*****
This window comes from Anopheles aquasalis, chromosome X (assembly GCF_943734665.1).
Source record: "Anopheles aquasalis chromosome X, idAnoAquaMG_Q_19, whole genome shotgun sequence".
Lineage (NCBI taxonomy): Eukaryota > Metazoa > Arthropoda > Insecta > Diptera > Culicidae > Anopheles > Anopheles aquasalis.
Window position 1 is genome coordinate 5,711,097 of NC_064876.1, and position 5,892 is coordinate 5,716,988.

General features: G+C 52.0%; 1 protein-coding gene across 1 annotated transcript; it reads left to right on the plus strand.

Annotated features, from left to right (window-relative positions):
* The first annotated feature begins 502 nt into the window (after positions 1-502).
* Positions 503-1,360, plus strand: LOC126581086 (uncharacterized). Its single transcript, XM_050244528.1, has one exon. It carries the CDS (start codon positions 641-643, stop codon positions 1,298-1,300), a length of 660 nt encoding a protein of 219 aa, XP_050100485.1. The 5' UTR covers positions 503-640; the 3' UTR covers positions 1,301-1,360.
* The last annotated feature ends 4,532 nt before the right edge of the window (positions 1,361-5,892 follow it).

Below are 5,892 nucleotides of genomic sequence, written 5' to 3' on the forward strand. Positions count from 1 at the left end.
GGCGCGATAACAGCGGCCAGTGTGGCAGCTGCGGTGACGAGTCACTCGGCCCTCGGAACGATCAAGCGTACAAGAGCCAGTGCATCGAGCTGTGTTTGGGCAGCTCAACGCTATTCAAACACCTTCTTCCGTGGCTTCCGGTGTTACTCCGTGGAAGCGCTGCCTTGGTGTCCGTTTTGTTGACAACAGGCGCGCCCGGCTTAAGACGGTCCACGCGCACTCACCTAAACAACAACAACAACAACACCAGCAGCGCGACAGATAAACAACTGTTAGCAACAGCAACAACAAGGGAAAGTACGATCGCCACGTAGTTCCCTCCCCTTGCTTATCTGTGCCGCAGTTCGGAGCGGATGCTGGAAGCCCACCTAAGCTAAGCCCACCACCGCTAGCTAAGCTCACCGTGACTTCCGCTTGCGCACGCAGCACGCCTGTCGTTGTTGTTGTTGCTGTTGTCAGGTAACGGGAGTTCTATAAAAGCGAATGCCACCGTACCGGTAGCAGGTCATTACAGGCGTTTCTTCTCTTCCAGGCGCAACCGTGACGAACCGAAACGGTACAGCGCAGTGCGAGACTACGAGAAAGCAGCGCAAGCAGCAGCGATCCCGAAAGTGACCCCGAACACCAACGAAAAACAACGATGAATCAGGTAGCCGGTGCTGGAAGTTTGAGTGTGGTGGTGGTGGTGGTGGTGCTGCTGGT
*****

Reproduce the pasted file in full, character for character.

This window comes from Anopheles aquasalis, chromosome X (assembly GCF_943734665.1).
Source record: "Anopheles aquasalis chromosome X, idAnoAquaMG_Q_19, whole genome shotgun sequence".
Lineage (NCBI taxonomy): Eukaryota > Metazoa > Arthropoda > Insecta > Diptera > Culicidae > Anopheles > Anopheles aquasalis.
Window position 1 is genome coordinate 5,711,097 of NC_064876.1, and position 5,892 is coordinate 5,716,988.

General features: G+C 52.0%; 1 protein-coding gene across 1 annotated transcript; it reads left to right on the plus strand.

Annotated features, from left to right (window-relative positions):
* The first annotated feature begins 502 nt into the window (after positions 1-502).
* Positions 503-1,360, plus strand: LOC126581086 (uncharacterized). Its single transcript, XM_050244528.1, has one exon. It carries the CDS (start codon positions 641-643, stop codon positions 1,298-1,300), a length of 660 nt encoding a protein of 219 aa, XP_050100485.1. The 5' UTR covers positions 503-640; the 3' UTR covers positions 1,301-1,360.
* The last annotated feature ends 4,532 nt before the right edge of the window (positions 1,361-5,892 follow it).

Below are 5,892 nucleotides of genomic sequence, written 5' to 3' on the forward strand. Positions count from 1 at the left end.
GGCGCGATAACAGCGGCCAGTGTGGCAGCTGCGGTGACGAGTCACTCGGCCCTCGGAACGATCAAGCGTACAAGAGCCAGTGCATCGAGCTGTGTTTGGGCAGCTCAACGCTATTCAAACACCTTCTTCCGTGGCTTCCGGTGTTACTCCGTGGAAGCGCTGCCTTGGTGTCCGTTTTGTTGACAACAGGCGCGCCCGGCTTAAGACGGTCCACGCGCACTCACCTAAACAACAACAACAACAACACCAGCAGCGCGACAGATAAACAACTGTTAGCAACAGCAACAACAAGGGAAAGTACGATCGCCACGTAGTTCCCTCCCCTTGCTTATCTGTGCCGCAGTTCGGAGCGGATGCTGGAAGCCCACCTAAGCTAAGCCCACCACCGCTAGCTAAGCTCACCGTGACTTCCGCTTGCGCACGCAGCACGCCTGTCGTTGTTGTTGTTGCTGTTGTCAGGTAACGGGAGTTCTATAAAAGCGAATGCCACCGTACCGGTAGCAGGTCATTACAGGCGTTTCTTCTCTTCCAGGCGCAACCGTGACGAACCGAAACGGTACAGCGCAGTGCGAGACTACGAGAAAGCAGCGCAAGCAGCAGCGATCCCGAAAGTGACCCCGAACACCAACGAAAAACAACGATGAATCAGGTAGCCGGTGCTGGAAGTTTGAGTGTGGTGGTGGTGGTGGTGGTGCTGCTGGT